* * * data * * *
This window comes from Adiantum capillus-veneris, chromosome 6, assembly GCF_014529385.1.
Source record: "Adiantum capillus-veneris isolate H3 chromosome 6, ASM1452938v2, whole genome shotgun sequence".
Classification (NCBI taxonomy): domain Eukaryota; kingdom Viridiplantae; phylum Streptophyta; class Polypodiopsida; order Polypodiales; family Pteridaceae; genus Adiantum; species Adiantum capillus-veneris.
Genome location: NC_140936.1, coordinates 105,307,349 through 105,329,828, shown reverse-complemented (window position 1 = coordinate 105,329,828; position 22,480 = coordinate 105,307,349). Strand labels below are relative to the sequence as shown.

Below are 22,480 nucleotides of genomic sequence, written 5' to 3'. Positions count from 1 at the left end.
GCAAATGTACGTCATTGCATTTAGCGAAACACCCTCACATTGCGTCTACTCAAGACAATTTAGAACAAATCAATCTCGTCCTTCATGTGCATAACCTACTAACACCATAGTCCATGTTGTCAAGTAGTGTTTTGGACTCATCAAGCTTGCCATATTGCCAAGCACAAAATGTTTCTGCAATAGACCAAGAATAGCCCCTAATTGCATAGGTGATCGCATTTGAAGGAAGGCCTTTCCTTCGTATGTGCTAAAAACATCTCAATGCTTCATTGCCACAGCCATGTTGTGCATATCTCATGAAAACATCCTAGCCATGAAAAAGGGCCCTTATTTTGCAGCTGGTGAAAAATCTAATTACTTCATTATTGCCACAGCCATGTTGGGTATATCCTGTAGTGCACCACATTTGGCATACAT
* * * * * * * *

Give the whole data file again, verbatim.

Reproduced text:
This window comes from Adiantum capillus-veneris, chromosome 6, assembly GCF_014529385.1.
Source record: "Adiantum capillus-veneris isolate H3 chromosome 6, ASM1452938v2, whole genome shotgun sequence".
Classification (NCBI taxonomy): domain Eukaryota; kingdom Viridiplantae; phylum Streptophyta; class Polypodiopsida; order Polypodiales; family Pteridaceae; genus Adiantum; species Adiantum capillus-veneris.
Genome location: NC_140936.1, coordinates 105,307,349 through 105,329,828, shown reverse-complemented (window position 1 = coordinate 105,329,828; position 22,480 = coordinate 105,307,349). Strand labels below are relative to the sequence as shown.

Below are 22,480 nucleotides of genomic sequence, written 5' to 3'. Positions count from 1 at the left end.
GCAAATGTACGTCATTGCATTTAGCGAAACACCCTCACATTGCGTCTACTCAAGACAATTTAGAACAAATCAATCTCGTCCTTCATGTGCATAACCTACTAACACCATAGTCCATGTTGTCAAGTAGTGTTTTGGACTCATCAAGCTTGCCATATTGCCAAGCACAAAATGTTTCTGCAATAGACCAAGAATAGCCCCTAATTGCATAGGTGATCGCATTTGAAGGAAGGCCTTTCCTTCGTATGTGCTAAAAACATCTCAATGCTTCATTGCCACAGCCATGTTGTGCATATCTCATGAAAACATCCTAGCCATGAAAAAGGGCCCTTATTTTGCAGCTGGTGAAAAATCTAATTACTTCATTATTGCCACAGCCATGTTGGGTATATCCTGTAGTGCACCACATTTGGCATACAT